Angioplasty: Frequently asked questions
The modern urban lifestyle has most of us glued to our chairs and computers for the better part of our days. This may seem like an improvement from the hard physical labour our ancestors were used to, but when it comes to our health, all healthcare professionals will tell you that it’s not.
Cardiovascular Artery Disease
Lifestyle diseases are non-communicable health conditions caused by leading an unhealthy lifestyle; this includes heart conditions. Statistics reveal that 26% of all deaths in India happen due to cardiovascular diseases, the most of common one being Cardiovascular Artery Disease (CAD).
CAD refers to a condition where the arteries supplying blood to the body, develop plaque (cholesterol deposits) build-up, narrowing the arteries and restricting the flow of blood. A minimally invasive procedure used to correct this condition is known as Angioplasty
Angioplasty, also known as, Balloon Angioplasty or Percutaneous Transluminal Angioplasty (PTA), involves the insertion of a tiny balloon catheter to the affected vessel from the groin or the arm of the patient. This is guided to the blocked artery and inflated to broaden the artery, restoring normal blood flow throughout the body.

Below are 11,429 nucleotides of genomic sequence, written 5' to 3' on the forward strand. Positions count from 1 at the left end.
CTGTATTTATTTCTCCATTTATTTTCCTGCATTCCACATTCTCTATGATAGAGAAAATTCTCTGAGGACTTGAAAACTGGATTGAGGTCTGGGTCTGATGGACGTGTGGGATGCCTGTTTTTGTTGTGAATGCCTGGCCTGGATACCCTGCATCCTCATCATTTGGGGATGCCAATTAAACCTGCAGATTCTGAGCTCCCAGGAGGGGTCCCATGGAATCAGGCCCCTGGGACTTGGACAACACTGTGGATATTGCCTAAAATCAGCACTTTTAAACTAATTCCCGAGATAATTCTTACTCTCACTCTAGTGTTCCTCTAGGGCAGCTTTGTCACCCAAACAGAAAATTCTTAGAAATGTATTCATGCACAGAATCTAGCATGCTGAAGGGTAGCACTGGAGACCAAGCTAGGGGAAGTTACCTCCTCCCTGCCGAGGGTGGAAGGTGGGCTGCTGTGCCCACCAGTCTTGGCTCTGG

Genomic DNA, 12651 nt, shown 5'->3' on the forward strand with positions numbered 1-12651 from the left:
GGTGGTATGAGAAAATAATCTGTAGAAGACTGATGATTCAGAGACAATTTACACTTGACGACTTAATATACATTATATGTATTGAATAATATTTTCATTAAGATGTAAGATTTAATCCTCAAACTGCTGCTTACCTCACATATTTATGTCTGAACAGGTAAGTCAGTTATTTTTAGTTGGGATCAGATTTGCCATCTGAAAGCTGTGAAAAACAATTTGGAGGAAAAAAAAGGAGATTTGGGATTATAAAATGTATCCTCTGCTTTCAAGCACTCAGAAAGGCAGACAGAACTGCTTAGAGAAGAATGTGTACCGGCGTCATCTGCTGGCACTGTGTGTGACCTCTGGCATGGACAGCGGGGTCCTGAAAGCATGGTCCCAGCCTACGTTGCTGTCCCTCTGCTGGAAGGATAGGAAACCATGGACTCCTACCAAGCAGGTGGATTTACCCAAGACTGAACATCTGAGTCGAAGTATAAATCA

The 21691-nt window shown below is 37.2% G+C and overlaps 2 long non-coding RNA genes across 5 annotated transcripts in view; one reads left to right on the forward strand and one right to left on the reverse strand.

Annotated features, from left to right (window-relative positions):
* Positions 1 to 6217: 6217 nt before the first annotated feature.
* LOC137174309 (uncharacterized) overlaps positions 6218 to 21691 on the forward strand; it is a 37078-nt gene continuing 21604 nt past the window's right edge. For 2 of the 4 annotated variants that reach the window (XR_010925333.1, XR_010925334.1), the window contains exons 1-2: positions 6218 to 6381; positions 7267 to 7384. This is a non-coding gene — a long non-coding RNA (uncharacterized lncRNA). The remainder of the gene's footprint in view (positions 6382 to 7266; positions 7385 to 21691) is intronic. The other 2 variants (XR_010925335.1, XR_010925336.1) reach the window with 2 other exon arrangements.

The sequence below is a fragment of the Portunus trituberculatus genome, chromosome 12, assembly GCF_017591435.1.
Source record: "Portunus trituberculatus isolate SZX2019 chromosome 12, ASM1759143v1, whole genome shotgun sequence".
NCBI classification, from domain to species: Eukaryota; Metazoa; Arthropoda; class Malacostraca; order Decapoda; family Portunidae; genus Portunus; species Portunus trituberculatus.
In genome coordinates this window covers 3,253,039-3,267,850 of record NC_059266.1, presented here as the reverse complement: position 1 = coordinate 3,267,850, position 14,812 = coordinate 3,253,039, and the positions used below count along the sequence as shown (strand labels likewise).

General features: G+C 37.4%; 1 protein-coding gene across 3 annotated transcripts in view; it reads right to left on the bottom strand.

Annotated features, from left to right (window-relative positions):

Often this procedure also entails the placement of a steel mesh called stent. This prevents the now broadened artery from clogging again.
Benefits and Risks
Like all medical procedures, Angioplasty comes with health benefits and some risks. Major benefits of the procedure include the reduction of heart muscle damage during a heart attack, restoration of blood flow, improvement in symptoms like fatigue, breathlessness and angina (chest pain). It also substantially reduces the risk of stroke and may lead to improvement in kidney function.
Angioplasty is a minimally invasive procedure, so compared to a Coronary artery bypass grafting (CABG) surgery, it involves less health risks, low risk of infection and faster recovery – you could be back to your normal activities within days (unless you’ve suffered a heart attack).
However, there is a risk of bruising, bleeding or blood clotting. Restenosis, or reoccurrence of narrowing of the vessel can also affect some, although this risk can be substantially reduced by the placement of stents.
Some other very rare risks associated with the procedure are an allergy to the dye, damage to the coronary artery, temporary abnormal heart rhythm, stroke, heart attack and vessel occlusion.
Inputs by Dr. Sanjeevkumar Kalkekar, Consultant, Cardiology, at Apollo Hospitals, Navi Mumbai.